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In “The Destructors,” by Graham Greene one thing comes to mind Trevor. Through the struggles of a country and a cry for help a quiet boy turns into a possessed leader. Trevor changes the direction of the Wormsley Common Gang from pranks to disaster. Trevor’s destroying of Old Misery’s home has a more detailing reason behind it then a prank.
The story is set in London nine years after the end a World War II. The Wormsley Common Gang is a unity of twelve young boys. The newest recruit becomes a leader and gives the gang the biggest thrill on the eve of August Bank Holiday. A quiet boy who just joined the Wormsley Common Gang in the summer changes dramatically though the story. A boy who “never wasted a word even to tell him name until that was required of him by the rules”(Graham 116) sits back and just goes with the gangs boyish every day pranks. His name is Trevor or T. to the gang. Trevor’s father was an architect and became a clerk after the blitz. His mother was a woman who thought of her as better then the neighbors. This makes the story ironic, because Trevor has such a passion for destroying a home that Sir Christopher Wren built. Trevor’s hatred for the house could be that since London had been destroyed and Trevor’s father lost his job and two of Wren’s buildings stand he wanted to get even.
Blackie is the gang’s former leader. When Trevor comes up with the idea to destroy the last standing home on the block it makes Trevor a leader. When Trevor shows Blackie Old Misery’s savings “it is highly significant that T. and Blackie turn Old Misery’s cache of pound notes, printed with the colors green and beige, into “gray ash”(0) by burning them”(Kolin 158). When Trevor and Blackie burn a note by note instead of stealing it they are getting back at London. This shows that it’s not just the one house that is standing on the block, but that once they all had money and now they have nothing why should he. This shows Trevor’s hatred for London’s economy. This is a “vivid symbol of cultural identity, here an image of the country’s economic health, is transformed into the drab meaninglessness that gray suggest”(Kolin 158). He is not doing it for fun, but to get back at London for the loss that he has had. By them celebrating it shows the pride that Trevor is taking on his revenge for the blitz and the damage, and loss he has suffered from.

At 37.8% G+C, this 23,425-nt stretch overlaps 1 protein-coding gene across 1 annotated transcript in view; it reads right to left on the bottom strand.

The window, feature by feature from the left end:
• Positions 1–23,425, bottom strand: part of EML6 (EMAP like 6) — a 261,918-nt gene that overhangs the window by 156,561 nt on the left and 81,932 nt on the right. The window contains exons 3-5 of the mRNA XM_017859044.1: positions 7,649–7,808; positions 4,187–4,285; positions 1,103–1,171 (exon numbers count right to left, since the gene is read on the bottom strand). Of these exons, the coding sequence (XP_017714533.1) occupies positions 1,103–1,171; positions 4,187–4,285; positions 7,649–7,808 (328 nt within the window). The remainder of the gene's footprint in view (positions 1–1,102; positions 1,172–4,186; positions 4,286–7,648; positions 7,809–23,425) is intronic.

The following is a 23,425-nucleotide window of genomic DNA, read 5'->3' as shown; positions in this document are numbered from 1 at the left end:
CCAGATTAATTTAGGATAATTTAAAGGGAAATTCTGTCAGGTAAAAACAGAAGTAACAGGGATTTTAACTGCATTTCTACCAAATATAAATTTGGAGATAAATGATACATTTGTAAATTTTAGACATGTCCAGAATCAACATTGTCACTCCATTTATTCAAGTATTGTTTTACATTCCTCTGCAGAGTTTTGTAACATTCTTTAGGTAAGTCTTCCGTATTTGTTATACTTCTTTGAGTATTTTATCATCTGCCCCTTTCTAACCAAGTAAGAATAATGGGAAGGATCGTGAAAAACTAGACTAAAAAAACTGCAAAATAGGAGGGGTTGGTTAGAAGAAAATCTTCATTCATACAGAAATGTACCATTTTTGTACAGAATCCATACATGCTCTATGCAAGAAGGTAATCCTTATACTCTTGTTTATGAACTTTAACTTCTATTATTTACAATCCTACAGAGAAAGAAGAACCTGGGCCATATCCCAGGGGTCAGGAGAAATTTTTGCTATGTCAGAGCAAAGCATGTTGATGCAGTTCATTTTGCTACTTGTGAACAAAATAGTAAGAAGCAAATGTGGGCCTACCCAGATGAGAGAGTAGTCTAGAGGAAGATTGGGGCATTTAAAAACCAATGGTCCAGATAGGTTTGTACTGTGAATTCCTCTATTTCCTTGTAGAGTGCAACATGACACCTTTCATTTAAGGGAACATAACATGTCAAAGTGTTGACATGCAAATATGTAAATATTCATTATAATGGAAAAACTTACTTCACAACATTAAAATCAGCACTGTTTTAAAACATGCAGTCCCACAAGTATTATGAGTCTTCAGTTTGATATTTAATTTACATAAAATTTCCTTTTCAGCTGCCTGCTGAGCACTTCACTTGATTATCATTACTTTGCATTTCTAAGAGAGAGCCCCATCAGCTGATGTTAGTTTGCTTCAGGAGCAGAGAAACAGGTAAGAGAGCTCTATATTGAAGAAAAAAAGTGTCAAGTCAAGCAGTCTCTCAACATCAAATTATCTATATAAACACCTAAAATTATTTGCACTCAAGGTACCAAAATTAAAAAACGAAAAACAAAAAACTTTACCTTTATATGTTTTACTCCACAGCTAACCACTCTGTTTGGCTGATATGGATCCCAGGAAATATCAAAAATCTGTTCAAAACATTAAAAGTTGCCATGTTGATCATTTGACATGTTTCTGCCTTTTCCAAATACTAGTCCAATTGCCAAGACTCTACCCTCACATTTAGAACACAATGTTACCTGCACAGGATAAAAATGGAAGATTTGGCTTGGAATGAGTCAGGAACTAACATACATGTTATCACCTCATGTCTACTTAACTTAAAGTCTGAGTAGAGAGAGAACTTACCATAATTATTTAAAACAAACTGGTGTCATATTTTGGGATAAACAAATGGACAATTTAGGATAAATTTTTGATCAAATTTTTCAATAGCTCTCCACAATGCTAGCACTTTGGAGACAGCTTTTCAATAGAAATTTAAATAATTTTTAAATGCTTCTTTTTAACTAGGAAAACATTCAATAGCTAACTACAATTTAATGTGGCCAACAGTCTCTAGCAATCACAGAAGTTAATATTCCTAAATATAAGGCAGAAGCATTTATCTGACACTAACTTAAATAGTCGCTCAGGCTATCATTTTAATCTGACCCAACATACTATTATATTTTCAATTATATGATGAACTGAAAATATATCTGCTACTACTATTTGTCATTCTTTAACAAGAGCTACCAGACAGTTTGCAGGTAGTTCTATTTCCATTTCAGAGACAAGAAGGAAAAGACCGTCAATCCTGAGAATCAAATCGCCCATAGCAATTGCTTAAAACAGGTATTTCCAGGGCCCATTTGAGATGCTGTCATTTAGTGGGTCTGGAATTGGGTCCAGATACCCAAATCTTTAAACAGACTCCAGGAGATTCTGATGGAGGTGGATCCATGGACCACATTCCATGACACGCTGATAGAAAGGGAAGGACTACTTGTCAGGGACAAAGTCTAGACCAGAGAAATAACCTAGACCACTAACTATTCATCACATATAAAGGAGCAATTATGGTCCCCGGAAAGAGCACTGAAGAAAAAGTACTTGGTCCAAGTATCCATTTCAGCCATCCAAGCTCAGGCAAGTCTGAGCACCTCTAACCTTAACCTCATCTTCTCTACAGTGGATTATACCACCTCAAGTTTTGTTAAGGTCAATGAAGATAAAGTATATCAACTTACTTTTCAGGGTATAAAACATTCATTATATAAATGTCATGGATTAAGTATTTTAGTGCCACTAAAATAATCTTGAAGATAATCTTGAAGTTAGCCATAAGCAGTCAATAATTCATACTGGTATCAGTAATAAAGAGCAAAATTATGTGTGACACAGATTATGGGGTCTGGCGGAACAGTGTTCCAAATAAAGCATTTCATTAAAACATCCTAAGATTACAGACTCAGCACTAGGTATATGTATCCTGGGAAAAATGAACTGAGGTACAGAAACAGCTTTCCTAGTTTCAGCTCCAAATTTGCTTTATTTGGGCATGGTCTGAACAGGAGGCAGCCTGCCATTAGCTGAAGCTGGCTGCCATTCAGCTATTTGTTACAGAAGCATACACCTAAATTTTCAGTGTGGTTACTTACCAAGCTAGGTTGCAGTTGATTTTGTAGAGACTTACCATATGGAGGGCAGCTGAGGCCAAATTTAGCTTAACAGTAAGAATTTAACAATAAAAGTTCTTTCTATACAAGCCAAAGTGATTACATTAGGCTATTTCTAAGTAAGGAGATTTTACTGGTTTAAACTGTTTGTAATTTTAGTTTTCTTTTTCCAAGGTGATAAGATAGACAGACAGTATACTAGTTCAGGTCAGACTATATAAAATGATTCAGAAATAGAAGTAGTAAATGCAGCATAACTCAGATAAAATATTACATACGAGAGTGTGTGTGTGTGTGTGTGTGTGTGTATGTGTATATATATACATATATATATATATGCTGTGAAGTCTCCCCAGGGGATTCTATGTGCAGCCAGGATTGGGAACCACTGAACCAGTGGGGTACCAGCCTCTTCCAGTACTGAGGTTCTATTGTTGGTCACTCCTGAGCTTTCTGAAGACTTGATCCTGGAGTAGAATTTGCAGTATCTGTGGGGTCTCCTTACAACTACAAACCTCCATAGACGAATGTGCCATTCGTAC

The meeting spot of the gang shows a lot about why Trevor planned this attack on Old Misery. The boys meet there “every morning in an impromptu car-park, the site of the last bomb of the first blitz”(Greene 116). They meet there every morning and the only house standing is Old Misery’s house. Trevor goes to the house and sees what it looks like inside. When he returns with a plan to destroy it you can tell he is spiteful that Misery’s home is still standing. He tells the gang in jealousy that it is beautiful with two hundred-year-old stairs, and paneling like a Blue Boar. This makes the gang furious and jealous at the same time. Trevor is then speaking out for the first time. This is the point were Trevor grows into a character with built up frustration and hate. He demises a destroying of a man’s home without remorse. Graham hints this about the character when he says “T. was giving his orders with decision it was as though this plan had been with him all his life, pondered through the seasons, now in his fifteenth year crystallized with the pain of puberty”(Greene 10). This shows that Trevor has been planning this and that because Misery’s house is the only house still standing from the blitz it must come down like the rest. Trevor slowly destroys the house and does this with joy.
When the driver ultimately takes down the house when he is picking up his lorry and laughs at Misery and says “nothing personal, but you got to admit it’s funny”(Greene). It shows the town felt the same way. Trevor saw the house as a symbol of everything bad that has happened to him. To him the house was just more then an everyday childish prank, but London itself. By destroying the house Trevor feels a relief that now everyday when they meet he won’t have the reminder that not everyone was effected by it. Now to him he is not alone, and blitz affected everyone not just his family. From a shy boy to a possessed leader Trevor is characterized as a leader not for destroying the house, but for getting even with London.
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